|Posted by me on June 14, 2020 at 6:10 AM||comments (100)|
I had to get up at 7am this morning to bake a batch of scones for the afternoon tea orders I sell through my little cake company. These are guaranteed to be the best ever... soft and fluffy and the grated apple gives them a very subtle flavour whilst keeping them incredibly moist , they are without doubt...
The best scones everrrrrrrr!!!!!
4...Read Full Post »
|Posted by me on April 20, 2020 at 4:50 AM||comments (90)|
Chorley scones- makes 12
450g self raising flour
big pinch of salt
50g granulated sugar
150ml double cream
75g butter, softened plus a little more ( melted) to brush on the top)
1 heaped teaspoon ground cinnamon
100g dried mixed fruit or raisins or currants
...Read Full Post »
|Posted by me on June 4, 2014 at 10:40 AM||comments (96)|
Peaches are one of those fruits that epitomise summer and remind me of a lovely week in Italy, when they are juicy and ripe and the sweet, sticky nectar is running down your chin you know that summer has really arrived and these simple wedge scones are the best way of using up a glut of ripe fruit or luscious tinned peaches when fresh peaches are not a...Read Full Post »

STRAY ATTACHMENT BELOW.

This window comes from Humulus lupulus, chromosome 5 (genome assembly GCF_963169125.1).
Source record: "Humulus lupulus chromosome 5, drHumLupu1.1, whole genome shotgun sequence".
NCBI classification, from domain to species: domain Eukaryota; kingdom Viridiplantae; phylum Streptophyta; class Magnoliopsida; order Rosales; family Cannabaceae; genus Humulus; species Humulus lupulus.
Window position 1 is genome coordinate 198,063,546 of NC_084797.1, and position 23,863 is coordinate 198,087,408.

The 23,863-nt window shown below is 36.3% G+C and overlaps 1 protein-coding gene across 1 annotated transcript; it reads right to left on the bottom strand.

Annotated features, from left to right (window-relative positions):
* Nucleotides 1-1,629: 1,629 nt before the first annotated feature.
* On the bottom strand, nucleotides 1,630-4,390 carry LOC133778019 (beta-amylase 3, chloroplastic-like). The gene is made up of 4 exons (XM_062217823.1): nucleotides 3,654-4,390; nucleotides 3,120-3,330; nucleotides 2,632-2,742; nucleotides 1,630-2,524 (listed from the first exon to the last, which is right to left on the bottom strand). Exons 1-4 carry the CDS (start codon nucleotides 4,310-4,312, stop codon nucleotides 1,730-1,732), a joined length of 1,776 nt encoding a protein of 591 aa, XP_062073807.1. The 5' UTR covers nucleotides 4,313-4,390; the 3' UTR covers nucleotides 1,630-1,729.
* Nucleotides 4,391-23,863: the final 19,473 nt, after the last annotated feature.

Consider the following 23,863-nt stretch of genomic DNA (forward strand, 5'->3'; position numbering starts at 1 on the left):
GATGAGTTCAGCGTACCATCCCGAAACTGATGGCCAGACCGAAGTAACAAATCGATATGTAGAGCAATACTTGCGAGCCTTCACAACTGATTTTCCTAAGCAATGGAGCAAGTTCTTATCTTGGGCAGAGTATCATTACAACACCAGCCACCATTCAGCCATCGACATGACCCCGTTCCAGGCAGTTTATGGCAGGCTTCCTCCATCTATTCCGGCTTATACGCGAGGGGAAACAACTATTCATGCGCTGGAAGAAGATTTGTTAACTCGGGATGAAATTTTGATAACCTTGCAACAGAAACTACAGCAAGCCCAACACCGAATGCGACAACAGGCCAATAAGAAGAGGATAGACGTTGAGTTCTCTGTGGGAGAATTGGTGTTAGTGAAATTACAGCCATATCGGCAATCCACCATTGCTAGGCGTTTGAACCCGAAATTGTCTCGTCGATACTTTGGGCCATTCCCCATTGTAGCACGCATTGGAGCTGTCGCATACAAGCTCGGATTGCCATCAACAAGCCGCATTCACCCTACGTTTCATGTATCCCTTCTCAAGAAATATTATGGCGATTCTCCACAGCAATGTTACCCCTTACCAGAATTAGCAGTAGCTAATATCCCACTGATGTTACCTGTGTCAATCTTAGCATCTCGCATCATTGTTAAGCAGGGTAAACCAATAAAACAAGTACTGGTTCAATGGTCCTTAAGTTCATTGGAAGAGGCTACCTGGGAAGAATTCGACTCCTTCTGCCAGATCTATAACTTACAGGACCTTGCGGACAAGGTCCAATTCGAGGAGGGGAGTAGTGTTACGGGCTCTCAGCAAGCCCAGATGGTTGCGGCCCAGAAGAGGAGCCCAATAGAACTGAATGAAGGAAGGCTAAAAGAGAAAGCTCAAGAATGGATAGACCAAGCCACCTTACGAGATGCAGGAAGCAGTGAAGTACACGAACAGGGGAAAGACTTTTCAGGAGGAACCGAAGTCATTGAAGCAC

|Posted by me on October 20, 2013 at 10:35 AM||comments (104)|
There is nothing quite so quintessentially English as a Scone cream tea with thick clotted cream and a great big massive dollop of extra fruity strawberry jam and no baking collection worth its salt(-ted caramel shortcake)should exclude this favourite old fashioned friend from its pages, never mind the fact that they originated in Scotland…yes Scotlan...Read Full Post »
|Posted by me on September 9, 2013 at 4:40 AM||comments (95)|
In the mid 19th century Yorkshire farmers would cook turf cakes on a spade over a turf fire. A cross between a traditional scone and a rock cake they would have been made with the simplest of ingredients, flour, sugar, a drop of fresh milk and an egg and if the farmer’s wife was feeling generous a handful of currants or raisins.
In ...Read Full Post »
|Posted by me on August 29, 2013 at 11:00 AM||comments (93)|
In the North east of England, particularly around Northumberland there is an afternoon griddle scone that goes by the lovely name of a Singin’ Hinny so called because whilst its cooking it ‘sings’ ( if you listen carefully it will sing knees up Mother Brown)
Served warm with lashings of creamy butter and a good dollop of homemade jam...Read Full Post »